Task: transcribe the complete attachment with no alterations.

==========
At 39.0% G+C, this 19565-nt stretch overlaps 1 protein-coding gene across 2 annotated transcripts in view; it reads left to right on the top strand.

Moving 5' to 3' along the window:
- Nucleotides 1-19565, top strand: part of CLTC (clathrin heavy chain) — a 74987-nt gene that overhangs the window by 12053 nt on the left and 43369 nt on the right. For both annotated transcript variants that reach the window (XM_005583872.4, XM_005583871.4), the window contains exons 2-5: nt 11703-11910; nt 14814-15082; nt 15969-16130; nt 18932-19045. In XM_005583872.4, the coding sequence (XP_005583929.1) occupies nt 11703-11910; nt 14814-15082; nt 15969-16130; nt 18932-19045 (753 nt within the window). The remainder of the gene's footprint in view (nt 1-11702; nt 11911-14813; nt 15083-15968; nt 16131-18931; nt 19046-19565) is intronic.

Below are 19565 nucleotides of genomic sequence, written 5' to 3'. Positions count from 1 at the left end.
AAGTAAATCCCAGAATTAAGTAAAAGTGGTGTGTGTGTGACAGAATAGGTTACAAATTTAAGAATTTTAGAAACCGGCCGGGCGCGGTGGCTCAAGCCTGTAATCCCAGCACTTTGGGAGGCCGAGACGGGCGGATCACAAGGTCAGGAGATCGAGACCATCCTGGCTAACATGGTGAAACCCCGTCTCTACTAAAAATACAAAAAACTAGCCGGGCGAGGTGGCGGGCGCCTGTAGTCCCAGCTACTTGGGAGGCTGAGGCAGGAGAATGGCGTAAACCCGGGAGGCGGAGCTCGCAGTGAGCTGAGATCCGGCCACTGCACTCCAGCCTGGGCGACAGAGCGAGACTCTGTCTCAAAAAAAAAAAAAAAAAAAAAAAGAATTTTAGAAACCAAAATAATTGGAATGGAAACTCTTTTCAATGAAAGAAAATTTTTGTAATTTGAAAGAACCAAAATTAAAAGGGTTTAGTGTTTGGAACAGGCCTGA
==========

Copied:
At 39.0% G+C, this 19565-nt stretch overlaps 1 protein-coding gene across 2 annotated transcripts in view; it reads left to right on the top strand.

Moving 5' to 3' along the window:
- Nucleotides 1-19565, top strand: part of CLTC (clathrin heavy chain) — a 74987-nt gene that overhangs the window by 12053 nt on the left and 43369 nt on the right. For both annotated transcript variants that reach the window (XM_005583872.4, XM_005583871.4), the window contains exons 2-5: nt 11703-11910; nt 14814-15082; nt 15969-16130; nt 18932-19045. In XM_005583872.4, the coding sequence (XP_005583929.1) occupies nt 11703-11910; nt 14814-15082; nt 15969-16130; nt 18932-19045 (753 nt within the window). The remainder of the gene's footprint in view (nt 1-11702; nt 11911-14813; nt 15083-15968; nt 16131-18931; nt 19046-19565) is intronic.

Below are 19565 nucleotides of genomic sequence, written 5' to 3'. Positions count from 1 at the left end.
AAGTAAATCCCAGAATTAAGTAAAAGTGGTGTGTGTGTGACAGAATAGGTTACAAATTTAAGAATTTTAGAAACCGGCCGGGCGCGGTGGCTCAAGCCTGTAATCCCAGCACTTTGGGAGGCCGAGACGGGCGGATCACAAGGTCAGGAGATCGAGACCATCCTGGCTAACATGGTGAAACCCCGTCTCTACTAAAAATACAAAAAACTAGCCGGGCGAGGTGGCGGGCGCCTGTAGTCCCAGCTACTTGGGAGGCTGAGGCAGGAGAATGGCGTAAACCCGGGAGGCGGAGCTCGCAGTGAGCTGAGATCCGGCCACTGCACTCCAGCCTGGGCGACAGAGCGAGACTCTGTCTCAAAAAAAAAAAAAAAAAAAAAAAGAATTTTAGAAACCAAAATAATTGGAATGGAAACTCTTTTCAATGAAAGAAAATTTTTGTAATTTGAAAGAACCAAAATTAAAAGGGTTTAGTGTTTGGAACAGGCCTGA